An optofluidic waveguide is predominantly governed by the diffusion and convection processes between the core fluid and the cladding fluid. The convective–diffusive transport can be expressed as29
where C is the concentration, D is the diffusion coefficient, U is the velocity and t is the time. The first term on the right side corresponds to normal diffusion and the second term describes convection. For a steady-state flow, the concentration does not vary with time, and thus, the term on the left side Under some assumptions and conditions, the numerical model can be simplified to two dimensions. The concentration distribution for the fully developed, steady-state flow in the microchannel can be expressed as30
where and are the normalized coordinates and is the normalized concentration. The boundary conditions include c′|x′=0, 0≤y′<r=1, c′|x′=0, y′=r=r and c′|x′=0, r≤y′≤1=0 for the initial state, for the full mixing state at the outlet and at the PDMS wall, respectively. Here we chose an xyz coordinate system and let the flow direction be along x, the channel width along y and the channel height along z (Fig. 1a). Pe = UW / D is the Péclet number, is the average velocity, Qcore is the flow rate of the core fluid, Qclad is the flow rate of each of the cladding fluids, W and H are the width and height of the microchannel, respectively. The variable r is the normalized initial boundary ratio between the core and cladding fluids and can be derived from31
where and μ1 and μ2 are the viscosities of the two fluids, respectively. In this work, the geometry of the microchannel and the diffusion coefficients of the selected liquids are fixed, and thus, the flow rates of the core and cladding fluids govern the final concentrations. At a high flow rate, the Pe is relatively large. Subsequently, the concentration distribution is approximately constant within a limited waveguide length, as occurs with the step-index optofluidic waveguide previously described. However, when the flow rate is reduced, concentration gradients exist in both the longitudinal and transverse directions (that is, x and y directions). As a result, a refractive index gradient is created in the microchannel. The index profile n(x′, y′) can be derived from the concentration profile of the two liquid components:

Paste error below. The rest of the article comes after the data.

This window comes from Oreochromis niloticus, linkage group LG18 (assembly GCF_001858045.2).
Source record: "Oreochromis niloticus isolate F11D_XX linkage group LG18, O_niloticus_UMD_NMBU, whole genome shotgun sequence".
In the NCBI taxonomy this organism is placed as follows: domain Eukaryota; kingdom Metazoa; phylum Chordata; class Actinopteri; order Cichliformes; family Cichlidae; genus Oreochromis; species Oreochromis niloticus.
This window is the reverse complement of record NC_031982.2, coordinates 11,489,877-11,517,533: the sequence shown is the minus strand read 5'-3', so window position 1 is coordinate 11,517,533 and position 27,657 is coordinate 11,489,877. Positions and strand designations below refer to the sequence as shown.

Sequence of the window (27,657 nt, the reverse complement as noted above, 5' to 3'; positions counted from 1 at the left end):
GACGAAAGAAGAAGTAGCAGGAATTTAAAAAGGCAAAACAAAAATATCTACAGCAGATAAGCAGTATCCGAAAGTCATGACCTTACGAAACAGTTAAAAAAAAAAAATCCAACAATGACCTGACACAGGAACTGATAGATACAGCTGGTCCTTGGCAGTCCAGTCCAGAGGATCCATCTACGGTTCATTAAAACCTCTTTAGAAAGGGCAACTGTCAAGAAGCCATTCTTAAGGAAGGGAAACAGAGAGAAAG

Similarly, index gradients exist in both the longitudinal and transverse directions, presenting a difference from conventional solid GRIN waveguides, which have an index gradient only in the transverse direction.
where n(x, y) is the refractive index at the point (x, y), ncore (x, 0) is the refractive index at the core centre (x, 0), , nclad is the refractive index of the homogeneous cladding layer, ρ is the normalized core width as given by and α is the parameter that defines the shape of the profile. Equation (4) becomes a step-index profile in the limit of α→+∞. It is well known that α=2 yields a sine function for the ray trajectories and thus, periodic focussing for all of the rays. In Figure 1d, the refractive index profile at x=0 can be fitted exactly to α=+∞ and those at x=L/2 and x=L are approximately fitted to α=2. In the latter two fittings, the fitted curves match closely with the diffusion-induced gradient profiles within the original core region, but deviate significantly outside of this area. The fitted curves have sharp stops at certain locations, but the gradient profiles exhibit smooth tails. It seems that the rays that travel within the original core region still follow periodic trajectories, whereas the other rays do not. However, as the gradient profile varies in the flow direction, the ray trajectories become more complicated.